Spotlight on remote teaching: Why online dissertations can provide such profound and transformative learning

Photo credit: Suzanne Williams, Unsplash CC0

In yesterday’s post, Kelly Smith, Gill Aitken, Tim Fawns, and Derek Jones, summarized the key findings of a study they conducted on developing positive supervisory relationships online. In this second post, for the Spotlight on remote teaching series, Gill, Tim and Derek discuss the theoretical implications of the study and reflect on the wider benefits of online education…

Between us we must have supervised well over a hundred dissertations online and are constantly struck by the positive relationship that can develop between staff and students during the year. We are also aware that students find considerable value in their studies that is often of direct significance in their workplace. As discussed in a previous post, Kelly Smith, a recent graduate of the MSc Clinical Education, in her dissertation, chose to look at what factors were important in the development of a positive online supervisory relationship. While Gill supervised this project, the team reworked it significantly for publication, refining the model and analysing it in relation to Gutiérrez’ (2008) third space, Wenger’s (1996) notion of duality, and Granovetter’s (1973) strong and weak ties, thus providing a strong conceptualisation for the work which helps us to understand why online postgraduate study can be transformative for working professionals.

We theorised that online dissertations are a helpful way for learning to be shared between professional and academic settings, suggestive of Guitierrez’ description of a ‘third space’ where students and supervisors meet and the agency and experience of each is acknowledged, shared and expanded. The “zone of participatory alignment” as we describe it (Aitken et al. 2020), represents the productive space between the student-supervisor relationship being too distant or too close. This space is built and maintained through ongoing negotiation and discussion, and is not achieved through any straightforward method that can be simplistically replicated. Each student comes with unique experiences and motivations and unless this is recognised such a relationship is unlikely to develop.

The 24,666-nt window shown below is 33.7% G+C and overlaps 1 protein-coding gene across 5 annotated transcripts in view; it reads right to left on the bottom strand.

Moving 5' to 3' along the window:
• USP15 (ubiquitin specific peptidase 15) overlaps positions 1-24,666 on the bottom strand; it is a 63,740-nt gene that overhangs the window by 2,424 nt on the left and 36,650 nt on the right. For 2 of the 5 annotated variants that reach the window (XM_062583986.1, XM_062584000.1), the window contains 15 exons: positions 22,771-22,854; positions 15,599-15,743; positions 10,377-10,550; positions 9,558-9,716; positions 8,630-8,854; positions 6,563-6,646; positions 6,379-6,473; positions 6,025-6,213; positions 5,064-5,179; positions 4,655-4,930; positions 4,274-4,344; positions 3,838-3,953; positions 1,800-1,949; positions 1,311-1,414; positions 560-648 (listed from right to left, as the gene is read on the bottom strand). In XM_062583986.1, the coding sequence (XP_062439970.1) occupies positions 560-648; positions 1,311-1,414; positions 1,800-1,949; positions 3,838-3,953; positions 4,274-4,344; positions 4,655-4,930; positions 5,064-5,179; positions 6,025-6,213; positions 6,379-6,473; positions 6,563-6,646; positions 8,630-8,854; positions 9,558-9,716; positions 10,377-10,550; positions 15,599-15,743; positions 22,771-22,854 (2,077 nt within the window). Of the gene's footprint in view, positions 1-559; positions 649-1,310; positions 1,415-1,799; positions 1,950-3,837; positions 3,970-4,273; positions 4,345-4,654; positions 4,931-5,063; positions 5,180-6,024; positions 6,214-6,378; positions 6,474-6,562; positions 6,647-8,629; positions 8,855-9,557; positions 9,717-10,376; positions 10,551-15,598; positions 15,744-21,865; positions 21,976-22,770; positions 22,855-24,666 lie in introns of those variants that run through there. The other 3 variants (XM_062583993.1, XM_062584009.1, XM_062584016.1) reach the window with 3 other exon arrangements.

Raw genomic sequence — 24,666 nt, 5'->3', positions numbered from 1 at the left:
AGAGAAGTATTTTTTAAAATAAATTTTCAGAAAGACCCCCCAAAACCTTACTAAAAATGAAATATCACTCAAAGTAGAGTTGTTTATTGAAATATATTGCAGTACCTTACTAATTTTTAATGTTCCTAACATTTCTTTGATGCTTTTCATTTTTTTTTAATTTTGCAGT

The potentially transformative nature of online postgraduate education can be better understood if we consider it as being situated at the boundaries of academic and professional spheres. As supervisors and students meet outside of their own established social networks, the different forms of expertise they bring to the supervisory relationship can lead to the development of new insights in both parties, while forming new bridges between academic and professional fields. Such relationships, where there is limited overlap between networks, might be said to comprise of ‘weak ties’ (Granovetter 1973), rather than the ‘strong ties’ of relationships situated within established networks. Granovetter’s work suggests that weak ties are vital as a means of sharing ideas and creating new understandings precisely due to their tenuous and ephemeral nature. Weak ties are more likely to create bridges between groups, whereas strong ties are more likely to reinforce knowledge that already exists within groups. Again, this is suggestive of the importance of different but complementary ideas and areas of expertise. Participatory over-alignment might result in a strong tie (i.e. where supervisor and student are too closely affiliated within an immediate network) and where the potential for generating new understandings is reduced.

What lessons can be learned for those new to supervising taught postgraduate masters dissertation students online:

  1. Know your learners, talk to them and take time to understand their concerns and motivations
  2. Online postgraduate study is about relationships and discussion, this takes time and benefits from experience
  3. Remember these students often come to their studies with considerable professional expertise. Recognising this expertise is crucial to productive supervisory relationships
  4. Postgraduate students approach teaching staff as fellow professionals and expect to be treated as such in return.
  5. Most online postgraduate students continue to work while studying part-time. They do not have time for ‘busy work’ so keep guidance to the point and of direct relevance to the project.

References

Aitken G, Smith K, Fawns T, & Jones, D. (2020) Participatory alignment: a positive relationship between educators and students during online masters dissertation supervision. Teaching in Higher Education 0(0). Taylor & Francis: 1–15. https://doi.org/10.1080/13562517.2020.1744129

Gill Aitken

Gill Aitken is the Programme Director of the MSc in Clinical Education, Edinburgh Medical School.

Tim Fawns

Dr Tim Fawns is Deputy Programme Director of the MSc in Clinical Education and part-time tutor on the MSc in Digital Education. He is also the director of the international Edinburgh Summer School in Clinical Education. His main academic interests are in education, technology and memory.

Derek Jones

Dr Derek Jones is an Academic Coordinator on the MSc in Clinical Education. He is also the PhD Clinical Education (Acting) Programme Director, and Senior Fellow of the Higher Education Academy. His first degree is in Sociology and he is a Health & Care Professions Council registered Occupational Therapist. Derek’s academic interests are in research methodology and pain education.

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